By Ed O'Keefe
Washington Post Staff Writer
Wednesday, February 23, 2011; B03
Federal agencies are preparing to operate at reduced levels if a government shutdown occurs, but the Obama administration hopes to strike a deal with congressional Republicans to avoid one, the White House said Tuesday.
By March 4, lawmakers must pass a short-term resolution to continue funding the government, or President Obama and congressional leaders can strike a deal on how to fund government operations for the final seven months of fiscal 2011. Failing to do so would prompt at least a partial shutdown affecting various agencies and functions.
"There have been contingency plans for government shutdowns since 1980, and those plans are obviously updated accordingly, but they've been around for a long time," White House press secretary Jay Carney said Tuesday. The White House hopes to reach an agreement with lawmakers soon, he said.
Federal agencies must maintain plans "for an orderly shutdown in the event of the absence of appropriations," according to Office of Management and Budget guidance issued each year to agency officials. The plans must include estimates of how long it would take agencies to complete a shutdown and the number of employees that would need to work during one, OMB said.
Under federal law, employees working through a shutdown must be engaged in military or law enforcement duties, provide medical care or protect lives and property. Some agencies may keep employees on the job if their compensation is paid for through a different appropriations process.
OMB would not provide details Tuesday of individual agency plans, but most workers might stay on the job if a shutdown occurs, according to partial data obtained by the Government Accountability Office following a November 1995 shutdown.
At that time, the departments of Commerce, Justice and State kept about 63 percent of their workers on the payroll. Just over 50 percent of Interior Department workers stayed on the job, as did 42 percent of employees at the departments of Education, Labor and Health and Human Services, GAO said.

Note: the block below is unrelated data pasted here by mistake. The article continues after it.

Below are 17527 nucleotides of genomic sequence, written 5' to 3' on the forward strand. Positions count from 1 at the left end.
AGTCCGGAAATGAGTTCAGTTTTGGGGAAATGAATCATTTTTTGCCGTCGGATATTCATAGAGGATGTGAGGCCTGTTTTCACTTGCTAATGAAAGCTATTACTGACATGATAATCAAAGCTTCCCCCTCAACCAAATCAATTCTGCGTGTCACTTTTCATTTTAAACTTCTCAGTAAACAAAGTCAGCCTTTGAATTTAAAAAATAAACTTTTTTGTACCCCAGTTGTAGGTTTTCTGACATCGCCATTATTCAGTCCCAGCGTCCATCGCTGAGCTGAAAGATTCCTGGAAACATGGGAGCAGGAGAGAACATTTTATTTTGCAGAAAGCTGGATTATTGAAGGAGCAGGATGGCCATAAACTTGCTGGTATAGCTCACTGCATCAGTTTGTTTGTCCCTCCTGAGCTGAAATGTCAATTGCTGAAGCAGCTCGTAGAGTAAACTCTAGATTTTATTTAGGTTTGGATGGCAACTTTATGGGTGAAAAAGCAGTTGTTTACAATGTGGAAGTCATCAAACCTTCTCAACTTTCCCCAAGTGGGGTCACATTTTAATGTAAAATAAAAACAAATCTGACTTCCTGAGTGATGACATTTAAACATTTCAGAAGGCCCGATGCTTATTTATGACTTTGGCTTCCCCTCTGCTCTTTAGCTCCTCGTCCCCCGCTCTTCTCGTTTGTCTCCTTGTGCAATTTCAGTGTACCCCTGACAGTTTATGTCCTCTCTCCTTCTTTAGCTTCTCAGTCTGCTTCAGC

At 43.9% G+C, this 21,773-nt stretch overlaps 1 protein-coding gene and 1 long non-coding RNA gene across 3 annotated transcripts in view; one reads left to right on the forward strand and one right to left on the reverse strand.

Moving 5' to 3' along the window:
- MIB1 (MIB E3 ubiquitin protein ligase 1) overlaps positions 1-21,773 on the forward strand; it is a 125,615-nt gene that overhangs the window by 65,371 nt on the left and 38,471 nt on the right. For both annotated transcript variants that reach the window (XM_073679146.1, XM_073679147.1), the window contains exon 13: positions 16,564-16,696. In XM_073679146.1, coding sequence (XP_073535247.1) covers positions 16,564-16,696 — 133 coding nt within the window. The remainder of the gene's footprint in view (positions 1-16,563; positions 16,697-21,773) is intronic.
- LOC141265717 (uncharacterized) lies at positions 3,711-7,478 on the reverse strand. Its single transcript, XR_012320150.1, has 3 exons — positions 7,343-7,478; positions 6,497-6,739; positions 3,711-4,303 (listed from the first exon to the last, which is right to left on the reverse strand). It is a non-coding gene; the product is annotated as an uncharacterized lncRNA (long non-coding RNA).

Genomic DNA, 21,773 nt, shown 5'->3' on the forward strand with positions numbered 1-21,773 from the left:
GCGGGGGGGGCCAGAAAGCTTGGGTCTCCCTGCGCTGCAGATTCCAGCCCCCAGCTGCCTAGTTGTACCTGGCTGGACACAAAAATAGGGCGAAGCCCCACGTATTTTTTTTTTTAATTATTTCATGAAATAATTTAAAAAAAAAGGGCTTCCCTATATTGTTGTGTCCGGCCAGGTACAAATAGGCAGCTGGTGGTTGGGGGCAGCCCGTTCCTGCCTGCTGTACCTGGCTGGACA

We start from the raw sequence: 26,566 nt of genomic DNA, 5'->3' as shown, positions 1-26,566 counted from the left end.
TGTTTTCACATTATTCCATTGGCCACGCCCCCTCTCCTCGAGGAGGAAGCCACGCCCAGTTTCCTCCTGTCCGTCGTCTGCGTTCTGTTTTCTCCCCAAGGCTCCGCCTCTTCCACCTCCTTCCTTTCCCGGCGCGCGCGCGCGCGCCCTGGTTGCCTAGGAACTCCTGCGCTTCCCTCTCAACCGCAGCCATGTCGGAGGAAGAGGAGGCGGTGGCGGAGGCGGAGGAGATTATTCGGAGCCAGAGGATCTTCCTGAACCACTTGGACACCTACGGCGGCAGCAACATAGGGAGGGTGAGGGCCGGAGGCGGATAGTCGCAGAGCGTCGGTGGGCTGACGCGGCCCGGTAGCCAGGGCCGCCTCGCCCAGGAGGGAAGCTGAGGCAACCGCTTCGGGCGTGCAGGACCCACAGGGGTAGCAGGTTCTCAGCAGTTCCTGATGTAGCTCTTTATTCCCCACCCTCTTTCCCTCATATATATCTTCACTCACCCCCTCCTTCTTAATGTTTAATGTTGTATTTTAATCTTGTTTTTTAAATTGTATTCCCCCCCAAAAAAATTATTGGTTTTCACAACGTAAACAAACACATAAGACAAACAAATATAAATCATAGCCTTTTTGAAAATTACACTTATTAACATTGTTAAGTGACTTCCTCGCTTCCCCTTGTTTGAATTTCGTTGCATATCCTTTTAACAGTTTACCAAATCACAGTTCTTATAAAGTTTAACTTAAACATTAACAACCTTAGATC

Ahead of potential cutbacks, the Social Security Administration plans to discuss the impact of a shutdown with union leaders next week.
Though Social Security Commissioner Michael J. Astrue has not made any decisions on furloughing workers, the agency wants to meet with union leaders "in the event that a furlough may become necessary," Jay Clary, the agency's acting associate commissioner for labor issues, told union leaders in a letter late last week.
The agency made about 4,800 employees work through the 1995 shutdown to ensure beneficiaries obtained their checks, according to a Congressional Research Service report. An additional 61,000 workers had to stay home, but officials later called some in to help process new claims.
"I don't know who might have to stay home this time," said Witold Skwierczynski, president of the American Federation of Government Employees Council 220, which represents SSA workers. The union is negotiating a new contract and also plans to devote next week's talks to potential budget cuts, he said.
Skwierczynski said Monday that the union is upset about the possibility of a furlough but that "we don't have a problem with the agency giving us a heads up."
"Hopefully, it won't happen," he added. "But if it does, we'll have an opportunity to negotiate a reasonable methodology."